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Hacked Border Surveillance Firm Wants To Profile Drivers, Passengers, and Their “Likely Trip Purpose” In New York City

Published: July 10, 2019
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Source: The Intercept

Just months before millions of its internal documents were stolen and dumped on the internet, the Tennessee-based surveillance company Perceptics was preparing to pitch New York’s transit authority on how it could help enforce impending “congestion pricing” rules, according to leaked documents reviewed by The Intercept. The pitch, as outlined in the files, went well beyond mere toll enforcement and into profiling New Yorkers’ travel patterns and companions, creating what experts describe as major privacy risks.

Congestion pricing, on the face of it, doesn’t seem like it would present a privacy risk — it’s a traffic policy, after all, not some new NYPD initiative. The plan is to essentially tax the cars that clog Manhattan’s streets and route the proceeds to public transportation, providing both a deterrent against and palliative for traffic. There won’t be any congestion pricing toll booths: The fee will be assessed automatically and electronically, potentially by photographing the license plates of passing cars and sending the plate owner a bill in the mail. This requires cameras running around the clock, dutifully recording every car that comes and goes. And this, Perceptics claims, is where the company truly shines.

According to an internal presentation released by the Perceptics hacker and reviewed by The Intercept, the company pitched New York’s Metropolitan Transportation Authority, or MTA, in February of this year on how Perceptics’ car-scanning camera arrays, already deployed and honed in areas like the Mexican border and an assortment of U.S. military installations, could help the MTA track down drivers. It’s unknown how the plan was received by the MTA, which administers public transit, bridges, and tolls for New York City and some of its surrounding suburbs, but leaked Perceptics emails show that the company shipped camera hardware to the MTA’s Bridges and Tunnels division for a live demonstration.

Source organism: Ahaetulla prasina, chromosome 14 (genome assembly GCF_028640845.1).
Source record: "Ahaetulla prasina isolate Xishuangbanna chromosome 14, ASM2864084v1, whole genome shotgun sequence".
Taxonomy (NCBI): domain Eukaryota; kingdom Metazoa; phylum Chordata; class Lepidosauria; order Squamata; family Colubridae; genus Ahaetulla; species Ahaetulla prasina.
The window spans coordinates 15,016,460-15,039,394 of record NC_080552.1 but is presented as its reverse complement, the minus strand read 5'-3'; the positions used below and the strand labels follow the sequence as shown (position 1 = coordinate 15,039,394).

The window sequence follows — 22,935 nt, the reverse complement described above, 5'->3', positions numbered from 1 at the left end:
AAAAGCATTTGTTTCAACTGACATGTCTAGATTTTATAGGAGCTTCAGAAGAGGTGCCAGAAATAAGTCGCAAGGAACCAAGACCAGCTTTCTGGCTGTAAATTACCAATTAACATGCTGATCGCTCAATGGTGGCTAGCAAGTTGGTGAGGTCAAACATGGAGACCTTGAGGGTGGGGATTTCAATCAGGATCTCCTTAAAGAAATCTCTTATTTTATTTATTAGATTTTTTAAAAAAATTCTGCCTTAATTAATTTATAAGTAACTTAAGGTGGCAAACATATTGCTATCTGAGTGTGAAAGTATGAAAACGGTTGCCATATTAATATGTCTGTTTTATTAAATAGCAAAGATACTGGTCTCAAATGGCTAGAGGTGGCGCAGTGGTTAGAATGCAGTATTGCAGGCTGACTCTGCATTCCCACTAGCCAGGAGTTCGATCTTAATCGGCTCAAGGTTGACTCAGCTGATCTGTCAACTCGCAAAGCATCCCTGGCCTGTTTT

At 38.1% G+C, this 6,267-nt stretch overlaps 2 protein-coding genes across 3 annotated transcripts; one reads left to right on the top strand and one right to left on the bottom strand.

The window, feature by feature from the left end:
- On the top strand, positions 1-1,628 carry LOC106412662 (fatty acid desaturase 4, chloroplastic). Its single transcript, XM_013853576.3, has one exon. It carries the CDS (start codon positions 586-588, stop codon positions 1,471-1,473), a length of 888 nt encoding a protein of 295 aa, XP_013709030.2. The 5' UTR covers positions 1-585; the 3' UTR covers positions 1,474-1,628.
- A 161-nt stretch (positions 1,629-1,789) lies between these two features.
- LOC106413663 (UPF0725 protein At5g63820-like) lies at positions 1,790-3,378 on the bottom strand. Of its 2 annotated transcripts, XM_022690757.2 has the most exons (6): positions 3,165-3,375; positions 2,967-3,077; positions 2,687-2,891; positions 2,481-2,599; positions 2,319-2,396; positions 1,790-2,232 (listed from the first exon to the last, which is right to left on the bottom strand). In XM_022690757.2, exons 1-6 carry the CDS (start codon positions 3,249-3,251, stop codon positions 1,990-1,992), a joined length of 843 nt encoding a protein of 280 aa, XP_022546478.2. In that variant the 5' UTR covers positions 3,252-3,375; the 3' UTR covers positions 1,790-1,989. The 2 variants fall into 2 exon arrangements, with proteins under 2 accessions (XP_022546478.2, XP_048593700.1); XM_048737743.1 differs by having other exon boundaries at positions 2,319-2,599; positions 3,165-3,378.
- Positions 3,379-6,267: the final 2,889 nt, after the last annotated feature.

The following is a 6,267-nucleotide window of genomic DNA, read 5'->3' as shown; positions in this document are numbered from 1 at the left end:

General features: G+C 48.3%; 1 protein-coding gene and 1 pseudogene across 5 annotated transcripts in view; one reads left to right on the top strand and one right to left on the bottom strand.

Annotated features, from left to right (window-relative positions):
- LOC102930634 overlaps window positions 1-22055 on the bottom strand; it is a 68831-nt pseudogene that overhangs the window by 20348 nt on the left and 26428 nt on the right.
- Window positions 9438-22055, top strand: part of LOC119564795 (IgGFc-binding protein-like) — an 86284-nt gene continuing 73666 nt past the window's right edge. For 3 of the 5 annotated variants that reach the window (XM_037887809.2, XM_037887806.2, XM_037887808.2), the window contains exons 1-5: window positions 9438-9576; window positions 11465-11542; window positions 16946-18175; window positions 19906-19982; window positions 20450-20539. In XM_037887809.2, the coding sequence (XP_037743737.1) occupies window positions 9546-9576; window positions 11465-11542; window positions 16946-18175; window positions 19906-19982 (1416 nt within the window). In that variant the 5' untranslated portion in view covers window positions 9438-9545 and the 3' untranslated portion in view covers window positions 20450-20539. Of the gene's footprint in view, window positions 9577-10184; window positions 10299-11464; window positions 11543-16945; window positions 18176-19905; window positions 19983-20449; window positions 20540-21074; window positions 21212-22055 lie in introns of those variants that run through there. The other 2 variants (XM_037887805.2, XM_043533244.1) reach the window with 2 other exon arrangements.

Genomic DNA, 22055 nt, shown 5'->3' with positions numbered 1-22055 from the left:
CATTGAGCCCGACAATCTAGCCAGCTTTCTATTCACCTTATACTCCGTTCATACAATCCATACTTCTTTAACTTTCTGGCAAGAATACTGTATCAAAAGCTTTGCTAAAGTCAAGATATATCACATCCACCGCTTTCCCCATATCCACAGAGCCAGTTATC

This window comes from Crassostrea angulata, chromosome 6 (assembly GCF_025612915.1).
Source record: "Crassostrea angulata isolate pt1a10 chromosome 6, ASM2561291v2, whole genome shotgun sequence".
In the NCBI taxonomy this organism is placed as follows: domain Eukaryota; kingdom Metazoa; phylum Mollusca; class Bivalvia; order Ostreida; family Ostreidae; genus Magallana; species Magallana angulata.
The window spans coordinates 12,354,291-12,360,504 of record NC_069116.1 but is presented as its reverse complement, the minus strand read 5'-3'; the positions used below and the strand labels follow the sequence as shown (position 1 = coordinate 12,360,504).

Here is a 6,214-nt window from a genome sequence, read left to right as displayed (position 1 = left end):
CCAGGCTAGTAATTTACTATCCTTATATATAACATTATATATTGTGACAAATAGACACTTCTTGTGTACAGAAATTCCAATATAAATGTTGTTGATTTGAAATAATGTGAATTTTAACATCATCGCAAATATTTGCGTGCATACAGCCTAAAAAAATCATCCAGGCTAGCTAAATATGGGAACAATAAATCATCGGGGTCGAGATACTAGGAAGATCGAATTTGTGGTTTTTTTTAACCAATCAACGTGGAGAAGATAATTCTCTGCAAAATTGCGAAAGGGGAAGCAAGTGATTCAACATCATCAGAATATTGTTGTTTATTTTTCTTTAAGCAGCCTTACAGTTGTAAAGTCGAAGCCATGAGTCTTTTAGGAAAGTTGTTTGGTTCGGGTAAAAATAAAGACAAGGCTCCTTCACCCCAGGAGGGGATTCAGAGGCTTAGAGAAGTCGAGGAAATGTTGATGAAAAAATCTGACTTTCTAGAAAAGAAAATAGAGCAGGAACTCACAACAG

Perceptics did not respond to a request for comment. An MTA spokesperson told The Intercept that “all details are still to be determined” regarding congestion pricing enforcement.

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JUST MONTHS BEFORE millions of its internal documents were stolen and dumped on the internet, the Tennessee-based surveillance company Perceptics was preparing to pitch New York’s transit authority on how it could help enforce impending “congestion pricing” rules, according to leaked documents reviewed by The Intercept. The pitch, as outlined in the files, went well beyond mere toll enforcement and into profiling New Yorkers’ travel patterns and companions, creating what experts describe as major privacy risks.

One of the key fears that critics of mass surveillance and the proliferation of facial recognition technology have warned about has been realized with new reporting Monday that a "malicious cyber attack" has resulted in photos of airport passengers and other personal data harvested by U.S. Customs and Border Patrol being stolen by unknown actors.

The breach happened at one of the agency’s subcontractors, officials said. CBP wouldn’t name the subcontractor nor disclose the number of images stolen. Customs and Border Protection officials on Monday said personal information the agency collected on travelers was exposed in “a malicious cyber-attack.”... The New York Times reported somewhere between 10,000 and 100,000 images were stolen in the breach. However, the agency declined to comment on how many images were leaked and whether the travelers involved in the breach were U.S. citizens.

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